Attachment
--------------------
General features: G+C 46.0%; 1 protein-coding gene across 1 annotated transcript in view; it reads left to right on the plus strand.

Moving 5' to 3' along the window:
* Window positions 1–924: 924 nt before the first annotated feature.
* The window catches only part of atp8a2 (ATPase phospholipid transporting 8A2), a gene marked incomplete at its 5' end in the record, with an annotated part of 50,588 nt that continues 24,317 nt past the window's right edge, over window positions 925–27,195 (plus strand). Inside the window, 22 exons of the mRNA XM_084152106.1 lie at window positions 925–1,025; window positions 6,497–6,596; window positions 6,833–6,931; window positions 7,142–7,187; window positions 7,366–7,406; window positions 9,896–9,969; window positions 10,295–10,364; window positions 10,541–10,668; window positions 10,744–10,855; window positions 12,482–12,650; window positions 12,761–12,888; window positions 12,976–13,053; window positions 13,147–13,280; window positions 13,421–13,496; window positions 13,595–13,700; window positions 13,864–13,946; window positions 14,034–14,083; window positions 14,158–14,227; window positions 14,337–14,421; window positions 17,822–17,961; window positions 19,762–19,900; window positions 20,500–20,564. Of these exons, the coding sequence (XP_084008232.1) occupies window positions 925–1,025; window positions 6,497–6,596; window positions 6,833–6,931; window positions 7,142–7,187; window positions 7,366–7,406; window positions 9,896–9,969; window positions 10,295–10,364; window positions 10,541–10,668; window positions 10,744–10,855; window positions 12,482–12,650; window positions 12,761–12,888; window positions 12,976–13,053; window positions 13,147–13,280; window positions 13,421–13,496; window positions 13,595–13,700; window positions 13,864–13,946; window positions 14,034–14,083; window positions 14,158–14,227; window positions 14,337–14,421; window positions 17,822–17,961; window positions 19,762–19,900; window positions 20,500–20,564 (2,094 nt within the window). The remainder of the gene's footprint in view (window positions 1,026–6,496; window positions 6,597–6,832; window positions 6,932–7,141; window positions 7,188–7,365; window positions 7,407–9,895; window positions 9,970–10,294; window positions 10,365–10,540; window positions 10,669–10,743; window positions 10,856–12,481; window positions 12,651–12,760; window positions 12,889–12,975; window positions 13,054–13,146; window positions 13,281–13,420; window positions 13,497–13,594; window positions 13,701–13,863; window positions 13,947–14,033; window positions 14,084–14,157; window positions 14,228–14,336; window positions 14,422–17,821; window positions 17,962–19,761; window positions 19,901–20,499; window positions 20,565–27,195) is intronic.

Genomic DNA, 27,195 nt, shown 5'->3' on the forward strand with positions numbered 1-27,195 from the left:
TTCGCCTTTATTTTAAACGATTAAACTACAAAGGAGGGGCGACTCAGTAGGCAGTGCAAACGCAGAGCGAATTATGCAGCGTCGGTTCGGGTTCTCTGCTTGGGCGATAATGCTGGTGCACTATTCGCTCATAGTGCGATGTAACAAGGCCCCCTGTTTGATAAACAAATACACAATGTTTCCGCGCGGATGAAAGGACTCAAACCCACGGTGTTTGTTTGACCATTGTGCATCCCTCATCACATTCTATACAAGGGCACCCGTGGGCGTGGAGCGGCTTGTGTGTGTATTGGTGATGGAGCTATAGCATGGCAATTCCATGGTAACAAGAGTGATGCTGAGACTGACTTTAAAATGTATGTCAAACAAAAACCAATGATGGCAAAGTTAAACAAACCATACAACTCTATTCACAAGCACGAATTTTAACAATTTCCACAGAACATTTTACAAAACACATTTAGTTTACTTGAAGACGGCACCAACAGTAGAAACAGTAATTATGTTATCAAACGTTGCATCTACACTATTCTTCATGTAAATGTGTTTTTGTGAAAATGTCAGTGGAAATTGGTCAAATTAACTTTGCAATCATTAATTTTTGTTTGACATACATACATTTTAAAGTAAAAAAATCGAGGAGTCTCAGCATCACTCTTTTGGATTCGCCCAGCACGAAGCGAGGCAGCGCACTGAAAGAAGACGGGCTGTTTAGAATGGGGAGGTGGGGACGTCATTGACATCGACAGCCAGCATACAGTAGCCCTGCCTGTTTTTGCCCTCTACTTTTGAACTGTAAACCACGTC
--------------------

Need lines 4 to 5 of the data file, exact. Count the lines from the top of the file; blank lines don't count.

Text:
* The window catches only part of atp8a2 (ATPase phospholipid transporting 8A2), a gene marked incomplete at its 5' end in the record, with an annotated part of 50,588 nt that continues 24,317 nt past the window's right edge, over window positions 925–27,195 (plus strand). Inside the window, 22 exons of the mRNA XM_084152106.1 lie at window positions 925–1,025; window positions 6,497–6,596; window positions 6,833–6,931; window positions 7,142–7,187; window positions 7,366–7,406; window positions 9,896–9,969; window positions 10,295–10,364; window positions 10,541–10,668; window positions 10,744–10,855; window positions 12,482–12,650; window positions 12,761–12,888; window positions 12,976–13,053; window positions 13,147–13,280; window positions 13,421–13,496; window positions 13,595–13,700; window positions 13,864–13,946; window positions 14,034–14,083; window positions 14,158–14,227; window positions 14,337–14,421; window positions 17,822–17,961; window positions 19,762–19,900; window positions 20,500–20,564. Of these exons, the coding sequence (XP_084008232.1) occupies window positions 925–1,025; window positions 6,497–6,596; window positions 6,833–6,931; window positions 7,142–7,187; window positions 7,366–7,406; window positions 9,896–9,969; window positions 10,295–10,364; window positions 10,541–10,668; window positions 10,744–10,855; window positions 12,482–12,650; window positions 12,761–12,888; window positions 12,976–13,053; window positions 13,147–13,280; window positions 13,421–13,496; window positions 13,595–13,700; window positions 13,864–13,946; window positions 14,034–14,083; window positions 14,158–14,227; window positions 14,337–14,421; window positions 17,822–17,961; window positions 19,762–19,900; window positions 20,500–20,564 (2,094 nt within the window). The remainder of the gene's footprint in view (window positions 1,026–6,496; window positions 6,597–6,832; window positions 6,932–7,141; window positions 7,188–7,365; window positions 7,407–9,895; window positions 9,970–10,294; window positions 10,365–10,540; window positions 10,669–10,743; window positions 10,856–12,481; window positions 12,651–12,760; window positions 12,889–12,975; window positions 13,054–13,146; window positions 13,281–13,420; window positions 13,497–13,594; window positions 13,701–13,863; window positions 13,947–14,033; window positions 14,084–14,157; window positions 14,228–14,336; window positions 14,422–17,821; window positions 17,962–19,761; window positions 19,901–20,499; window positions 20,565–27,195) is intronic.

Genomic DNA, 27,195 nt, shown 5'->3' on the forward strand with positions numbered 1-27,195 from the left: